But then perhaps a game like Dark Souls shows us a viable alternative. Dark Souls gets everything right that the Order gets wrong. I’d argue it’s the best example of games telling a story without ever leaning too hard on another medium. Yes, there are moments when you have to read things - thanks, books! - but they’re still presented in a profoundly gamey way. The narrative is spun so delicately into the fabric the world that you barely know it’s there, and yet everything exists for a reason: every brick, blade and blowdart is placed with intent.
Some of it is more traditional - or at least, as close to traditional as Dark Souls ever gets. The most useful example is Solaire, the buoyant Knight of Sunlight who helps you through the game’s toughest boss battles (except the Four Kings: screw you, Four Kings). There are gentle hints everywhere that Solaire is actually the firstborn son of Lord Gwyn, chief deity of Dark Souls.
Solaire’s incredible prowess is at conspicuous odds with the fact that his equipment is decidedly normal - rather like the Mario manual, this is a fact you’ll only discover if you take the time to read his gear’s description in your inventory. Solaire’s secret is hinted throughout, but there’s nothing so explicit or vulgar as a cutscene. You piece it together as you play. A hidden statue of a mother and child has the infant holding Solaire’s sword; elsewhere, the monument to Lord Gwyn’s firstborn has been removed. You learn about him by paying attention to what’s missing - or you don’t, crucially, but the adventure plays out the same - and this combination of meaning and interactivity is something only games can provide.
Something even more elegant lies beneath all that buried detail: Dark Souls crafts story from the raw emotions of your reactions to its various extraordinary environments. Take Sen’s Fortress. The entrance is an imposing metal maw which intrigues and intimidates. When you finally open the door, the area is immediately and relentlessly brutal: swinging blades, hidden traps and vicious, unfamiliar snake-men. After all that gloom and torment, your reward is Anor Londo: a crisp, elegant city, steeped in pale sunlight. (Except that it’s not really a reward, because Anor Londo has giants and Ornstein and Smough and dickhead Silver Knights with greatbows. But hey! At least it’s sunny.) Dark Souls never tells you how to feel, because it doesn’t need to. It trusts in the pacing of its journey, and your direct experience of it.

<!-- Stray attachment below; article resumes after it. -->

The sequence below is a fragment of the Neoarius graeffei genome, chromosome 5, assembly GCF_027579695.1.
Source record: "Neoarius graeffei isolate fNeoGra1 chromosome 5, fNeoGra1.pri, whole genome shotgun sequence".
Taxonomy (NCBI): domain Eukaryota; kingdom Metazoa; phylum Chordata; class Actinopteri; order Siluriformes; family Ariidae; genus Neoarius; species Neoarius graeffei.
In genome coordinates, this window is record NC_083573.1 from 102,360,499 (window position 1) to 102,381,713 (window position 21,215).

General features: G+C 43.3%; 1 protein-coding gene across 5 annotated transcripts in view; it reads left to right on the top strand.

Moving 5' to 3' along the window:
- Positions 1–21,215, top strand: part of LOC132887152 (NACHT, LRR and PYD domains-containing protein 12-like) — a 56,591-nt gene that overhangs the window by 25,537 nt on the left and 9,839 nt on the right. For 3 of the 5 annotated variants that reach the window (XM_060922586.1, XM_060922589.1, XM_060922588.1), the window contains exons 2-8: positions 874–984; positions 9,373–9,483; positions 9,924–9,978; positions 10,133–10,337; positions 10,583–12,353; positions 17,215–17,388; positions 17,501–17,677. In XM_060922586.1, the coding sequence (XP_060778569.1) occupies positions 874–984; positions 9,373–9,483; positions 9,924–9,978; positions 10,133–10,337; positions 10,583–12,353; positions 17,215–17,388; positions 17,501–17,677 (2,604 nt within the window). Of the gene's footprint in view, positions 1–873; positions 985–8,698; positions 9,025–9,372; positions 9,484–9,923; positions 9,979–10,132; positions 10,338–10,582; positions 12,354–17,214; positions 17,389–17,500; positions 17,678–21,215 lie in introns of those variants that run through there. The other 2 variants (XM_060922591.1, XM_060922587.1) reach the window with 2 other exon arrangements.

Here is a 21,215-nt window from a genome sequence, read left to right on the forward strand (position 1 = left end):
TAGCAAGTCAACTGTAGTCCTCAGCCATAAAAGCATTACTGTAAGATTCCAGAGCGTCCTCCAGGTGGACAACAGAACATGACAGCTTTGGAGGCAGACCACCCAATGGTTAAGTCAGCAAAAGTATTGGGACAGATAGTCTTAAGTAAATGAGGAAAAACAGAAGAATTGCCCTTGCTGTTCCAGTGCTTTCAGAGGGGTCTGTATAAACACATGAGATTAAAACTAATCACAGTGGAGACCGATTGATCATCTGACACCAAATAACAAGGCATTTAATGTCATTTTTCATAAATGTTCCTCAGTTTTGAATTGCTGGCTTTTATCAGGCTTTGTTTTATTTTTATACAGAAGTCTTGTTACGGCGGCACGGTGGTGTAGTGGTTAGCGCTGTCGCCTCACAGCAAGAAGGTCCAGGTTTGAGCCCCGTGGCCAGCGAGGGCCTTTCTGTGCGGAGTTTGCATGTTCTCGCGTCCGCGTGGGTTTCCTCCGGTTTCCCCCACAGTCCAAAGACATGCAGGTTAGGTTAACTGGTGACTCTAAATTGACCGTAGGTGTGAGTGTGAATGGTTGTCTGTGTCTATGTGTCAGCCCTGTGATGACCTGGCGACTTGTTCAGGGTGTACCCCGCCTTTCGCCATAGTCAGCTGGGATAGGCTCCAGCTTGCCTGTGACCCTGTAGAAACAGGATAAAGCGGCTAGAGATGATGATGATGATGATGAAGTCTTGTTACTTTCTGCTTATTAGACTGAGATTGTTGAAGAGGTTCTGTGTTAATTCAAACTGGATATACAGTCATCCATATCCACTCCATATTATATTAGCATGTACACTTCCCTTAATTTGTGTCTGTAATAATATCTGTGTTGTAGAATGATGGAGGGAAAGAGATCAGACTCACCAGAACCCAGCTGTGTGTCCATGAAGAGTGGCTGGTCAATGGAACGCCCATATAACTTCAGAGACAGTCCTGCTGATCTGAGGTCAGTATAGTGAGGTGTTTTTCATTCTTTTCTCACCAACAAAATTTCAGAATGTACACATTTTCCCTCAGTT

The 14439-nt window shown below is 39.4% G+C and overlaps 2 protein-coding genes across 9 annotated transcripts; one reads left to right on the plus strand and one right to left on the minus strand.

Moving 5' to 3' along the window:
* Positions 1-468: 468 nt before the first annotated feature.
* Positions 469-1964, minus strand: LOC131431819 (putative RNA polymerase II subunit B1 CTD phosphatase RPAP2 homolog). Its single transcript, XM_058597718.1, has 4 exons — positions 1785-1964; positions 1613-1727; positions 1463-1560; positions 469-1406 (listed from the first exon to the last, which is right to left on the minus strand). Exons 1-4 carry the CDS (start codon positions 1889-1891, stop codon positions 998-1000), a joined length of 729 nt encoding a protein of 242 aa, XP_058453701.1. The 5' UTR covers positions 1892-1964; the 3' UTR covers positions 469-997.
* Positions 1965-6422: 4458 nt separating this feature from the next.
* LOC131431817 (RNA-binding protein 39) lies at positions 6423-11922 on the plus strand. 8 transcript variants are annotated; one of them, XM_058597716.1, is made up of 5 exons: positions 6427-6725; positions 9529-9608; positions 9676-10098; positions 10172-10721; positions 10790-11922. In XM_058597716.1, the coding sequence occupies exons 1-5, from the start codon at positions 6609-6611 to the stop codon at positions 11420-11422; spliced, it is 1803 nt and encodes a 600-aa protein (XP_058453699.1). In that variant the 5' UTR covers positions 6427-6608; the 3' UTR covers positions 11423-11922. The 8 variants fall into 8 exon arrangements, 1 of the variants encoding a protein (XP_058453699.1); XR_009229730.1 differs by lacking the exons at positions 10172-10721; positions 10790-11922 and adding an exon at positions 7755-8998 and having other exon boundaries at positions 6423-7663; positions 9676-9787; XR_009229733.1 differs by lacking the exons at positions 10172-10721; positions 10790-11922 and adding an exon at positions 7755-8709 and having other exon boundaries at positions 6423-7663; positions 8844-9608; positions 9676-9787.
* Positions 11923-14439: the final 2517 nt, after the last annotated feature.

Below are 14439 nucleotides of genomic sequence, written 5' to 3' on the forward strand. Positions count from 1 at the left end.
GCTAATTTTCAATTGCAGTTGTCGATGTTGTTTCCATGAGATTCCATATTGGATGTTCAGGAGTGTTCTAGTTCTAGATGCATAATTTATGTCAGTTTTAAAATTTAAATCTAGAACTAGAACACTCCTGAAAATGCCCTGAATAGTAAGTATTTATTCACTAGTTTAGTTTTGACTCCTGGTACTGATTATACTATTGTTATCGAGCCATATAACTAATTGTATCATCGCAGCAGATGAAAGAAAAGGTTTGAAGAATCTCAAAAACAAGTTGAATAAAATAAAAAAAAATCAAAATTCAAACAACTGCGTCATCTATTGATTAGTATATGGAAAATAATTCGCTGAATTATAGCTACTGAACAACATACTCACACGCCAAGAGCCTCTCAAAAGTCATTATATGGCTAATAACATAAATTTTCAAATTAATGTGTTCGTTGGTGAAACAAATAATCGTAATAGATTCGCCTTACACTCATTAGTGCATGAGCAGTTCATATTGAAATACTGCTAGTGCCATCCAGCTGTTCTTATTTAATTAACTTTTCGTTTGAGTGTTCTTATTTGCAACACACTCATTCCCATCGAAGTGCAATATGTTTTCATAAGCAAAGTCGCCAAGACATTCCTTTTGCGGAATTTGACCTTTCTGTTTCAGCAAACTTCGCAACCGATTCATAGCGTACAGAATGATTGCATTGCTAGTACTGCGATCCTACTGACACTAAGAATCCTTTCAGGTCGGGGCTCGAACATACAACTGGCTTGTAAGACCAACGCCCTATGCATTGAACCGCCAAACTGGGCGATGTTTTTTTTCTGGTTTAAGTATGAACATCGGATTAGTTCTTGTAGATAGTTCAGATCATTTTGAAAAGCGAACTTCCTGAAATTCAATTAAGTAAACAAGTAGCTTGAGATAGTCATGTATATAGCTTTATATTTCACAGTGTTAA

It’s even audacious enough to make this a shared experience. Where The Order preaches a single-player ideal it can’t deliver, Dark Souls is proudly communal. Soapstone messages left throughout the world are a more than just multiplayer device; they’re a reminder that no matter how bad it gets, others have tried before you and succeeded. A more upsetting example can be found in the Depths. The basilisks there can curse you, turning you to stone and killing you instantly. It makes this section uncommonly terrifying - nobody wants to be trapped for eternity in the cesspool pipe of the damned - and it provides a snapshot of somebody else's failure: the statues in the Depths are all other players who've been cursed.
That leads us neatly back to my opening point, since they’re a bit like the bricks in Super Mario Bros. Or are they? Well yes, because the reality of their condition fills us with similar nameless dread (and it really is nameless, since the fear of being turned to stone apparently doesn’t deserve a cool classification) but also no. When I see those statues, preserved not in amber, but shit, despair and panic, I think of my own story: crawling back to the Undead Merchant with half-health, grinding souls to buy a cure, going back to the Depths and getting cursed again. (I also think, ‘I’m glad I’m not that poor bastard’, then laugh like a prick.) Here, playing and feeling are indivisible, and this is surely the triumph of Dark Souls; it’s so good at folding mechanics into mythos that even the suffering of others can become part of your adventure, and in doing so, affect its future path.